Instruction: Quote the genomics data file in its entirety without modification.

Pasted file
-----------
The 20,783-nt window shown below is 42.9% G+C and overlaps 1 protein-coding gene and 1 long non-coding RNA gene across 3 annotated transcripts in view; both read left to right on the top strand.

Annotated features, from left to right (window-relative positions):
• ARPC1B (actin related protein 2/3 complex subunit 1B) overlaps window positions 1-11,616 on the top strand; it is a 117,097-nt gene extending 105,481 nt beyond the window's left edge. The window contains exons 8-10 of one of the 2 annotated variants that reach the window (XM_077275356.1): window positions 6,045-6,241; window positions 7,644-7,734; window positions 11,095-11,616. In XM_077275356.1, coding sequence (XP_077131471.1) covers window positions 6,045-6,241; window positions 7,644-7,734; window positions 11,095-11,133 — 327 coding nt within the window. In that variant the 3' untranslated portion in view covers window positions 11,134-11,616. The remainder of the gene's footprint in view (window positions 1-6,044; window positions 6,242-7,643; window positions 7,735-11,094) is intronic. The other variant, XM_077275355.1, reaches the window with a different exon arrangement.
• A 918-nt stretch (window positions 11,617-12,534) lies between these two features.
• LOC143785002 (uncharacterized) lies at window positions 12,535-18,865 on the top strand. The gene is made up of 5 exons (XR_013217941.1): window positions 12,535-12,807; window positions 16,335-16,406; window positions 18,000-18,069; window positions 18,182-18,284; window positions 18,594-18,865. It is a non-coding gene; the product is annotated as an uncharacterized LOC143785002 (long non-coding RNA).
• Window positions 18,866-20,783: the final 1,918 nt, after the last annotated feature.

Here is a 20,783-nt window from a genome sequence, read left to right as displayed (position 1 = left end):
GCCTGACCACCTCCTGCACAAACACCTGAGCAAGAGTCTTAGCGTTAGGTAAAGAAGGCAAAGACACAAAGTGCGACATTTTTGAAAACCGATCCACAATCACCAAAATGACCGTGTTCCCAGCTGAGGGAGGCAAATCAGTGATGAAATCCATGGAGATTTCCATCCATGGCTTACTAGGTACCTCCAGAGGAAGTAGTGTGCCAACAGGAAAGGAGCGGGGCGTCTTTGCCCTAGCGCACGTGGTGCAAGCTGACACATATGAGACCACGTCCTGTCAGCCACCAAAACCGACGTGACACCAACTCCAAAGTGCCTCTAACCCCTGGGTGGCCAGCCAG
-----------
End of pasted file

The 20,783-nt window shown below is 42.9% G+C and overlaps 1 protein-coding gene and 1 long non-coding RNA gene across 3 annotated transcripts in view; both read left to right on the top strand.

Annotated features, from left to right (window-relative positions):
• ARPC1B (actin related protein 2/3 complex subunit 1B) overlaps window positions 1-11,616 on the top strand; it is a 117,097-nt gene extending 105,481 nt beyond the window's left edge. The window contains exons 8-10 of one of the 2 annotated variants that reach the window (XM_077275356.1): window positions 6,045-6,241; window positions 7,644-7,734; window positions 11,095-11,616. In XM_077275356.1, coding sequence (XP_077131471.1) covers window positions 6,045-6,241; window positions 7,644-7,734; window positions 11,095-11,133 — 327 coding nt within the window. In that variant the 3' untranslated portion in view covers window positions 11,134-11,616. The remainder of the gene's footprint in view (window positions 1-6,044; window positions 6,242-7,643; window positions 7,735-11,094) is intronic. The other variant, XM_077275355.1, reaches the window with a different exon arrangement.
• A 918-nt stretch (window positions 11,617-12,534) lies between these two features.
• LOC143785002 (uncharacterized) lies at window positions 12,535-18,865 on the top strand. The gene is made up of 5 exons (XR_013217941.1): window positions 12,535-12,807; window positions 16,335-16,406; window positions 18,000-18,069; window positions 18,182-18,284; window positions 18,594-18,865. It is a non-coding gene; the product is annotated as an uncharacterized LOC143785002 (long non-coding RNA).
• Window positions 18,866-20,783: the final 1,918 nt, after the last annotated feature.

Here is a 20,783-nt window from a genome sequence, read left to right as displayed (position 1 = left end):
GCCTGACCACCTCCTGCACAAACACCTGAGCAAGAGTCTTAGCGTTAGGTAAAGAAGGCAAAGACACAAAGTGCGACATTTTTGAAAACCGATCCACAATCACCAAAATGACCGTGTTCCCAGCTGAGGGAGGCAAATCAGTGATGAAATCCATGGAGATTTCCATCCATGGCTTACTAGGTACCTCCAGAGGAAGTAGTGTGCCAACAGGAAAGGAGCGGGGCGTCTTTGCCCTAGCGCACGTGGTGCAAGCTGACACATATGAGACCACGTCCTGTCAGCCACCAAAACCGACGTGACACCAACTCCAAAGTGCCTCTAACCCCTGGGTGGCCAGCCAG